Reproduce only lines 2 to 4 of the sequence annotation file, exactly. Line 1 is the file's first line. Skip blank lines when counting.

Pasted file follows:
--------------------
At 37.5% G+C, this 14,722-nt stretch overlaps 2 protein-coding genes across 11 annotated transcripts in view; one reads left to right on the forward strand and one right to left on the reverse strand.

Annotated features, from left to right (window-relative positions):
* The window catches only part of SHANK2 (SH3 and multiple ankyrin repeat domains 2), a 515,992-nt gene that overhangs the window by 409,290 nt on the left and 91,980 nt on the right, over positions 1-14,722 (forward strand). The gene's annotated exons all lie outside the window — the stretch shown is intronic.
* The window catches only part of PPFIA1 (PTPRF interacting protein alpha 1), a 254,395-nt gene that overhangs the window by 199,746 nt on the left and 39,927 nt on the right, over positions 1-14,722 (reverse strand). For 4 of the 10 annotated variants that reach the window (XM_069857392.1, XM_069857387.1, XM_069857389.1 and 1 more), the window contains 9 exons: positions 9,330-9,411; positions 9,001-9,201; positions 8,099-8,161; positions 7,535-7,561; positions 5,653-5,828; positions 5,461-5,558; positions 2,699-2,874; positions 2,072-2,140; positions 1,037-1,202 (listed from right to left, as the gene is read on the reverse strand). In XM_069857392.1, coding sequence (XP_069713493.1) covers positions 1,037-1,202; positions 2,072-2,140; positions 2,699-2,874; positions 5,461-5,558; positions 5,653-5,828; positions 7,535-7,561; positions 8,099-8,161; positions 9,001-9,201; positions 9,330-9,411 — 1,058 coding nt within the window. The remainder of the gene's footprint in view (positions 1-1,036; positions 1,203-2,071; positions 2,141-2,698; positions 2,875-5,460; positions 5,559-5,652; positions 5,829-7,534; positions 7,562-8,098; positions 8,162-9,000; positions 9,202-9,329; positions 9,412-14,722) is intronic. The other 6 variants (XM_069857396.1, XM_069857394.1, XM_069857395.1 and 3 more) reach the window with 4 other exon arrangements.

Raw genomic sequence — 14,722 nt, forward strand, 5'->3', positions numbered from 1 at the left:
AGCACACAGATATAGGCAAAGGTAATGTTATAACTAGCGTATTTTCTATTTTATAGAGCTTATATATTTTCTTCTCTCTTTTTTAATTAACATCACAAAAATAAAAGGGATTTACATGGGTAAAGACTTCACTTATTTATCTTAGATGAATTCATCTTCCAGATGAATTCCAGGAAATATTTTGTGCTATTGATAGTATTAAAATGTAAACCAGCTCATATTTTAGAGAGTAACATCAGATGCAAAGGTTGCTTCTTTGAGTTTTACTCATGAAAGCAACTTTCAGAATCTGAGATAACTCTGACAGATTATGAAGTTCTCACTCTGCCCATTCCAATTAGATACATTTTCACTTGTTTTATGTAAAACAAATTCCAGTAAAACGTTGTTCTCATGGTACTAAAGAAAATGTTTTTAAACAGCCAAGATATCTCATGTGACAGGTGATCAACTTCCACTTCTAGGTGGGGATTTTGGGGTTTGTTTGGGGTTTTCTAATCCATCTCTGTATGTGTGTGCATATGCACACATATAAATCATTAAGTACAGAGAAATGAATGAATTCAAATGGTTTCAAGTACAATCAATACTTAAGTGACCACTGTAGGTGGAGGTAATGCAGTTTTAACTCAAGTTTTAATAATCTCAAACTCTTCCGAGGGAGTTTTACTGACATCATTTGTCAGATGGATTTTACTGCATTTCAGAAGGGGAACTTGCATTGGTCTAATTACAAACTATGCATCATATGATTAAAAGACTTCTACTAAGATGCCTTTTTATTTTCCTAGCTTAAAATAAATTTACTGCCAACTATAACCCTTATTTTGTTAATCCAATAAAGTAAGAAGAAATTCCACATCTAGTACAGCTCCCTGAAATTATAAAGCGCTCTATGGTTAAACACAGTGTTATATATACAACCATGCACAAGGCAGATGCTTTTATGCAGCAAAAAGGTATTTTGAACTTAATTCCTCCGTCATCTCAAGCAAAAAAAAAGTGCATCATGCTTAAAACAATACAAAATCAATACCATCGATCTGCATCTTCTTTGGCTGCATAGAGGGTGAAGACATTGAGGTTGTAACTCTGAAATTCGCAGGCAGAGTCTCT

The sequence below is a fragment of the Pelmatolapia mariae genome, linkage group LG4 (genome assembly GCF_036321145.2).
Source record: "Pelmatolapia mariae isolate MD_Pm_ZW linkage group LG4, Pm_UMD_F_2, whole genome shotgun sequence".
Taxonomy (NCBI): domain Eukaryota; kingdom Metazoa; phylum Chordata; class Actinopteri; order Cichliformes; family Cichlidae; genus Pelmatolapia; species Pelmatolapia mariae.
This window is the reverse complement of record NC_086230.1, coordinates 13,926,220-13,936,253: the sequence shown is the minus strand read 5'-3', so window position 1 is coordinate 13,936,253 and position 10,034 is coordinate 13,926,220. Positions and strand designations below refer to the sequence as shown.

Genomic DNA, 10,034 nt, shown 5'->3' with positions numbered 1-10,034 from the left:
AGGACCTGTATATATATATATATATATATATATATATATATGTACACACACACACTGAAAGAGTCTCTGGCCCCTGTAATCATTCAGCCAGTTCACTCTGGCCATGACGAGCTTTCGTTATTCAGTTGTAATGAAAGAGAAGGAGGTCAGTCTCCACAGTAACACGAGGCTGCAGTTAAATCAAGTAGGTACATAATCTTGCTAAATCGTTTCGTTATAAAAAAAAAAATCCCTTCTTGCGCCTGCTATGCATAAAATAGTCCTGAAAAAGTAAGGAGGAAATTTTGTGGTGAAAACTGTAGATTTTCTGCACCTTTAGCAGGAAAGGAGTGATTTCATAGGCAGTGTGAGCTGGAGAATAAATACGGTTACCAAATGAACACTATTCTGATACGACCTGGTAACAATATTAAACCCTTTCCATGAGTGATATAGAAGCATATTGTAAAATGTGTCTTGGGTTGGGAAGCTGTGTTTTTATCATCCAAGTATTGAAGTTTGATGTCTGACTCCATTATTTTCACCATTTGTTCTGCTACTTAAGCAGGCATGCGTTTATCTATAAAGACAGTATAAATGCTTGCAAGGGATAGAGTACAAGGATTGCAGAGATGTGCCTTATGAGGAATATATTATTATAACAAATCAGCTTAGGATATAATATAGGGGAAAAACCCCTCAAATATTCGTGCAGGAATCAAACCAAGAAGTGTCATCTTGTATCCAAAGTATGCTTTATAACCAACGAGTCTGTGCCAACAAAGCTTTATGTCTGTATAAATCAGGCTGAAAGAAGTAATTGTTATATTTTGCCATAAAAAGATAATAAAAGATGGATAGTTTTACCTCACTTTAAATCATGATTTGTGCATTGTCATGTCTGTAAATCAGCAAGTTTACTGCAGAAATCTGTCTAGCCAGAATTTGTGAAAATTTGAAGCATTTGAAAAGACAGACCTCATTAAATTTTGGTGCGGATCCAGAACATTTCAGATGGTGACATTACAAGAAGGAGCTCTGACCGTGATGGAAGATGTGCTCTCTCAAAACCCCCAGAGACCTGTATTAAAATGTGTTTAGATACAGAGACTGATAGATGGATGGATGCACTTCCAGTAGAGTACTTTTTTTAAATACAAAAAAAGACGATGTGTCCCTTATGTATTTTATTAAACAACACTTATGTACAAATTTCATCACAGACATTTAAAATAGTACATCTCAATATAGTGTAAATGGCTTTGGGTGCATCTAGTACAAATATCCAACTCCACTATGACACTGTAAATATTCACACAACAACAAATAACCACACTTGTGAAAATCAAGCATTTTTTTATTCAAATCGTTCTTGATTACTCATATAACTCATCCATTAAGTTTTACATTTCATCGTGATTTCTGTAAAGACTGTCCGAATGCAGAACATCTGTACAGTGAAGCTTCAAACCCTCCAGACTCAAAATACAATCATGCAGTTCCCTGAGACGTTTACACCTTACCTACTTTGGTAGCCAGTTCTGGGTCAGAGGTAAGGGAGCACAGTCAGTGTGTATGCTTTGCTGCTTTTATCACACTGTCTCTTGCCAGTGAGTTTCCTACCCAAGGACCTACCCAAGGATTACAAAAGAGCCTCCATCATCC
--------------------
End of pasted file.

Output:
Annotated features, from left to right (window-relative positions):
* The window catches only part of SHANK2 (SH3 and multiple ankyrin repeat domains 2), a 515,992-nt gene that overhangs the window by 409,290 nt on the left and 91,980 nt on the right, over positions 1-14,722 (forward strand). The gene's annotated exons all lie outside the window — the stretch shown is intronic.
* The window catches only part of PPFIA1 (PTPRF interacting protein alpha 1), a 254,395-nt gene that overhangs the window by 199,746 nt on the left and 39,927 nt on the right, over positions 1-14,722 (reverse strand). For 4 of the 10 annotated variants that reach the window (XM_069857392.1, XM_069857387.1, XM_069857389.1 and 1 more), the window contains 9 exons: positions 9,330-9,411; positions 9,001-9,201; positions 8,099-8,161; positions 7,535-7,561; positions 5,653-5,828; positions 5,461-5,558; positions 2,699-2,874; positions 2,072-2,140; positions 1,037-1,202 (listed from right to left, as the gene is read on the reverse strand). In XM_069857392.1, coding sequence (XP_069713493.1) covers positions 1,037-1,202; positions 2,072-2,140; positions 2,699-2,874; positions 5,461-5,558; positions 5,653-5,828; positions 7,535-7,561; positions 8,099-8,161; positions 9,001-9,201; positions 9,330-9,411 — 1,058 coding nt within the window. The remainder of the gene's footprint in view (positions 1-1,036; positions 1,203-2,071; positions 2,141-2,698; positions 2,875-5,460; positions 5,559-5,652; positions 5,829-7,534; positions 7,562-8,098; positions 8,162-9,000; positions 9,202-9,329; positions 9,412-14,722) is intronic. The other 6 variants (XM_069857396.1, XM_069857394.1, XM_069857395.1 and 3 more) reach the window with 4 other exon arrangements.